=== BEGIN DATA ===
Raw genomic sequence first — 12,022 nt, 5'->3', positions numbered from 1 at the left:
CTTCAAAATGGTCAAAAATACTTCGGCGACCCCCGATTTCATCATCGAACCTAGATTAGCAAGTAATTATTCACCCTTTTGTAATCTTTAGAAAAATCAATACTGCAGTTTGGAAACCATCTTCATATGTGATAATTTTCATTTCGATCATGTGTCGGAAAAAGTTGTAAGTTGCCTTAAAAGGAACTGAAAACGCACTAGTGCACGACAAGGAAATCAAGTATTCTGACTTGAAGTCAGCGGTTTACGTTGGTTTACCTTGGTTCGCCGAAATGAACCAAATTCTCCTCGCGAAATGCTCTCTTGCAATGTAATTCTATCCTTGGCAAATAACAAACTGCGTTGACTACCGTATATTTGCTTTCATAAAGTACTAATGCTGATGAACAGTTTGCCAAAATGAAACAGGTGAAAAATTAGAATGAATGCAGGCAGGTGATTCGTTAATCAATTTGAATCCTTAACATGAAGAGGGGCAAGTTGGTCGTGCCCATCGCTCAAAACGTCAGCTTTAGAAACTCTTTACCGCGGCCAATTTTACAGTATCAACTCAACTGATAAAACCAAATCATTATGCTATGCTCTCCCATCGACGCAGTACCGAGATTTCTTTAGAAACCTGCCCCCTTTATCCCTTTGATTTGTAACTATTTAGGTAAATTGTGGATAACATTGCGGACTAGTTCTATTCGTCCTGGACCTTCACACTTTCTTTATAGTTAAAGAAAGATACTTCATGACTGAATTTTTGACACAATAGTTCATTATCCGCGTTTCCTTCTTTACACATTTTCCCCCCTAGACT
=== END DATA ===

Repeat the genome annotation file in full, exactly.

Raw genomic sequence first — 12,022 nt, 5'->3', positions numbered from 1 at the left:
CTTCAAAATGGTCAAAAATACTTCGGCGACCCCCGATTTCATCATCGAACCTAGATTAGCAAGTAATTATTCACCCTTTTGTAATCTTTAGAAAAATCAATACTGCAGTTTGGAAACCATCTTCATATGTGATAATTTTCATTTCGATCATGTGTCGGAAAAAGTTGTAAGTTGCCTTAAAAGGAACTGAAAACGCACTAGTGCACGACAAGGAAATCAAGTATTCTGACTTGAAGTCAGCGGTTTACGTTGGTTTACCTTGGTTCGCCGAAATGAACCAAATTCTCCTCGCGAAATGCTCTCTTGCAATGTAATTCTATCCTTGGCAAATAACAAACTGCGTTGACTACCGTATATTTGCTTTCATAAAGTACTAATGCTGATGAACAGTTTGCCAAAATGAAACAGGTGAAAAATTAGAATGAATGCAGGCAGGTGATTCGTTAATCAATTTGAATCCTTAACATGAAGAGGGGCAAGTTGGTCGTGCCCATCGCTCAAAACGTCAGCTTTAGAAACTCTTTACCGCGGCCAATTTTACAGTATCAACTCAACTGATAAAACCAAATCATTATGCTATGCTCTCCCATCGACGCAGTACCGAGATTTCTTTAGAAACCTGCCCCCTTTATCCCTTTGATTTGTAACTATTTAGGTAAATTGTGGATAACATTGCGGACTAGTTCTATTCGTCCTGGACCTTCACACTTTCTTTATAGTTAAAGAAAGATACTTCATGACTGAATTTTTGACACAATAGTTCATTATCCGCGTTTCCTTCTTTACACATTTTCCCCCCTAGACT